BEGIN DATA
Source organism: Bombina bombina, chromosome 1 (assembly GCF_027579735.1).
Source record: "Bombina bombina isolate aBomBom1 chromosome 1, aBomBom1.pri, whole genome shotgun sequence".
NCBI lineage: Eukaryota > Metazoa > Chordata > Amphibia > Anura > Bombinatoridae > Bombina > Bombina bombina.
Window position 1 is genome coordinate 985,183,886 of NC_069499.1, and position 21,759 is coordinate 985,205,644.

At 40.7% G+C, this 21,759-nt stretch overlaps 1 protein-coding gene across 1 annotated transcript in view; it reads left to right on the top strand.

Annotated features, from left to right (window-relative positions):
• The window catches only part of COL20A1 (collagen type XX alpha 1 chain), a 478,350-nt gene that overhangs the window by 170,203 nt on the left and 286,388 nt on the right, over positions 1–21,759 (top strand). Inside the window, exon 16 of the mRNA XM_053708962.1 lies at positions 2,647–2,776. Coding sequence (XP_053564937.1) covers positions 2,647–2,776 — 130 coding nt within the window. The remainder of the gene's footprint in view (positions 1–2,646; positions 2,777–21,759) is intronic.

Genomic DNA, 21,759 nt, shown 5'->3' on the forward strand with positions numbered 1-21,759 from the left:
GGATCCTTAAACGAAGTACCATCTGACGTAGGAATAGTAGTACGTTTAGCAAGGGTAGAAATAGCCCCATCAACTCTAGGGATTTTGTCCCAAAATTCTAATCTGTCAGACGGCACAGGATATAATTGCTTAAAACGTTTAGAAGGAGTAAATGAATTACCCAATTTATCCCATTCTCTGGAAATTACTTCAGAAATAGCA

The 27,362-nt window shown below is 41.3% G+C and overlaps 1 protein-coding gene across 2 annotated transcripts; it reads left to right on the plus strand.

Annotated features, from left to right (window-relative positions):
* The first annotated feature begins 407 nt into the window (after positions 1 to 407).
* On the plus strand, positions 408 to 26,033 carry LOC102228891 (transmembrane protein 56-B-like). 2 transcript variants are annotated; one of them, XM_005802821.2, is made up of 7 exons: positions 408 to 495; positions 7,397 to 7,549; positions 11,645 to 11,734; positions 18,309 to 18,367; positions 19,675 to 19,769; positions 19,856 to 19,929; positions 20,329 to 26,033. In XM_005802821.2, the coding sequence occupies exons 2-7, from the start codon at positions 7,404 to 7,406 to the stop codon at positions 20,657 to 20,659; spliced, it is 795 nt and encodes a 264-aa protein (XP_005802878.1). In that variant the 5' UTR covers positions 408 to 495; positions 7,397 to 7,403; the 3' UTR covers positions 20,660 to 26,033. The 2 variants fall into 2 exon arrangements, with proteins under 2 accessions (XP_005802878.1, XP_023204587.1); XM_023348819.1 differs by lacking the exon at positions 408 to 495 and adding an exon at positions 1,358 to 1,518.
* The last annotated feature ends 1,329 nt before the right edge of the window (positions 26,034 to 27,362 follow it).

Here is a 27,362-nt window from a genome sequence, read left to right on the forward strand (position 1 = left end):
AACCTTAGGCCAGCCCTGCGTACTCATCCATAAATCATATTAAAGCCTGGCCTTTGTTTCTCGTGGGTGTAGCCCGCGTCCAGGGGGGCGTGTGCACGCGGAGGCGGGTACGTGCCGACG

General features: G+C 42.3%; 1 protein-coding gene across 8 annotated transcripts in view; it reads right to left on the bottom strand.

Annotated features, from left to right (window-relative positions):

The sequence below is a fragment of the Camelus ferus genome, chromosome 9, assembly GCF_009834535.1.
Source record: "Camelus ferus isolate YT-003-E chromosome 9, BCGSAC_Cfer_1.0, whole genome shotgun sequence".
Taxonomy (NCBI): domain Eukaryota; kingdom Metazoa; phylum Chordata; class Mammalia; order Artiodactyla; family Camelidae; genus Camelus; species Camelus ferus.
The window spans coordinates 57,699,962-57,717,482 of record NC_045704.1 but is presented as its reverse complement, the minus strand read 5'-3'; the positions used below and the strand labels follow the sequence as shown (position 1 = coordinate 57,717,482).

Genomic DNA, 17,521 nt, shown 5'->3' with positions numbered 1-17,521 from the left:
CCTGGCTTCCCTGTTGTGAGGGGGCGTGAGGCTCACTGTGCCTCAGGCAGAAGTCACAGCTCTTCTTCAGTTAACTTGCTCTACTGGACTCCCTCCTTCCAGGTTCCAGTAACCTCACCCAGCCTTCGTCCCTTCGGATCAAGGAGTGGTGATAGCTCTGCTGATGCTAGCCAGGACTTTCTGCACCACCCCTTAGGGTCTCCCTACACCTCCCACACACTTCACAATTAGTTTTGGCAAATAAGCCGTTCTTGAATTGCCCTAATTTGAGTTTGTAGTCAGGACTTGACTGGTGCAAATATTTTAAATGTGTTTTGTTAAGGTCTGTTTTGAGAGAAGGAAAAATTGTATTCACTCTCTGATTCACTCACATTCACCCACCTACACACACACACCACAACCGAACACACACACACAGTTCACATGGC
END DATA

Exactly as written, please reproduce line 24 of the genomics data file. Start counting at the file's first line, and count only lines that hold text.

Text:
CCTGGCTTCCCTGTTGTGAGGGGGCGTGAGGCTCACTGTGCCTCAGGCAGAAGTCACAGCTCTTCTTCAGTTAACTTGCTCTACTGGACTCCCTCCTTCCAGGTTCCAGTAACCTCACCCAGCCTTCGTCCCTTCGGATCAAGGAGTGGTGATAGCTCTGCTGATGCTAGCCAGGACTTTCTGCACCACCCCTTAGGGTCTCCCTACACCTCCCACACACTTCACAATTAGTTTTGGCAAATAAGCCGTTCTTGAATTGCCCTAATTTGAGTTTGTAGTCAGGACTTGACTGGTGCAAATATTTTAAATGTGTTTTGTTAAGGTCTGTTTTGAGAGAAGGAAAAATTGTATTCACTCTCTGATTCACTCACATTCACCCACCTACACACACACACCACAACCGAACACACACACACAGTTCACATGGC